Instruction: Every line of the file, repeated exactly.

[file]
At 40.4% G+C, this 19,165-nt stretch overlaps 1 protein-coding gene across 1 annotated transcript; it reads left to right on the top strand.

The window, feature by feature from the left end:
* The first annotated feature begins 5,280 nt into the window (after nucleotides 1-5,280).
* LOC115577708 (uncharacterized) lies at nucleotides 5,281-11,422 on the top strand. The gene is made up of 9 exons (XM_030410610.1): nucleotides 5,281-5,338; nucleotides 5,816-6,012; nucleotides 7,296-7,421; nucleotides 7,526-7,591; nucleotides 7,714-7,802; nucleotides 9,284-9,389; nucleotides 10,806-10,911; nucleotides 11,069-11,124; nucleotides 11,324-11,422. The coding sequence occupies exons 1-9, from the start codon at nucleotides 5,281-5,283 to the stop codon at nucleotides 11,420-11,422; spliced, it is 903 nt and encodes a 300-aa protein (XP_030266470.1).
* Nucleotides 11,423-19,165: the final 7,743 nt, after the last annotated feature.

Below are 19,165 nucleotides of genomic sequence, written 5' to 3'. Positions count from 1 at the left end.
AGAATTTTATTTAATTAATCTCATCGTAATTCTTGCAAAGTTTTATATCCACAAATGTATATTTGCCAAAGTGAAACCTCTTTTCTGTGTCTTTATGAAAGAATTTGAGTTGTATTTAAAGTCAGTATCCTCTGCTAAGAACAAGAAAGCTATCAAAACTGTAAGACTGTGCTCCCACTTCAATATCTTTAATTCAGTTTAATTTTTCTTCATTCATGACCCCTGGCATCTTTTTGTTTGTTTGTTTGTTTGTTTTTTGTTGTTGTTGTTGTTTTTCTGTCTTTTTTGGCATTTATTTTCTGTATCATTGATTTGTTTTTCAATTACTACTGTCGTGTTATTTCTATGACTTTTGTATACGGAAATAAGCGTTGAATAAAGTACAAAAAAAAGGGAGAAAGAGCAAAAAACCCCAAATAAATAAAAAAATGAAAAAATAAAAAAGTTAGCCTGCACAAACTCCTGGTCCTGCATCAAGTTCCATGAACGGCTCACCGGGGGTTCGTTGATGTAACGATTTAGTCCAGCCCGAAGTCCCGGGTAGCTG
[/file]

At 40.4% G+C, this 19,165-nt stretch overlaps 1 protein-coding gene across 1 annotated transcript; it reads left to right on the top strand.

The window, feature by feature from the left end:
* The first annotated feature begins 5,280 nt into the window (after nucleotides 1-5,280).
* LOC115577708 (uncharacterized) lies at nucleotides 5,281-11,422 on the top strand. The gene is made up of 9 exons (XM_030410610.1): nucleotides 5,281-5,338; nucleotides 5,816-6,012; nucleotides 7,296-7,421; nucleotides 7,526-7,591; nucleotides 7,714-7,802; nucleotides 9,284-9,389; nucleotides 10,806-10,911; nucleotides 11,069-11,124; nucleotides 11,324-11,422. The coding sequence occupies exons 1-9, from the start codon at nucleotides 5,281-5,283 to the stop codon at nucleotides 11,420-11,422; spliced, it is 903 nt and encodes a 300-aa protein (XP_030266470.1).
* Nucleotides 11,423-19,165: the final 7,743 nt, after the last annotated feature.

Below are 19,165 nucleotides of genomic sequence, written 5' to 3'. Positions count from 1 at the left end.
AGAATTTTATTTAATTAATCTCATCGTAATTCTTGCAAAGTTTTATATCCACAAATGTATATTTGCCAAAGTGAAACCTCTTTTCTGTGTCTTTATGAAAGAATTTGAGTTGTATTTAAAGTCAGTATCCTCTGCTAAGAACAAGAAAGCTATCAAAACTGTAAGACTGTGCTCCCACTTCAATATCTTTAATTCAGTTTAATTTTTCTTCATTCATGACCCCTGGCATCTTTTTGTTTGTTTGTTTGTTTGTTTTTTGTTGTTGTTGTTGTTTTTCTGTCTTTTTTGGCATTTATTTTCTGTATCATTGATTTGTTTTTCAATTACTACTGTCGTGTTATTTCTATGACTTTTGTATACGGAAATAAGCGTTGAATAAAGTACAAAAAAAAGGGAGAAAGAGCAAAAAACCCCAAATAAATAAAAAAATGAAAAAATAAAAAAGTTAGCCTGCACAAACTCCTGGTCCTGCATCAAGTTCCATGAACGGCTCACCGGGGGTTCGTTGATGTAACGATTTAGTCCAGCCCGAAGTCCCGGGTAGCTG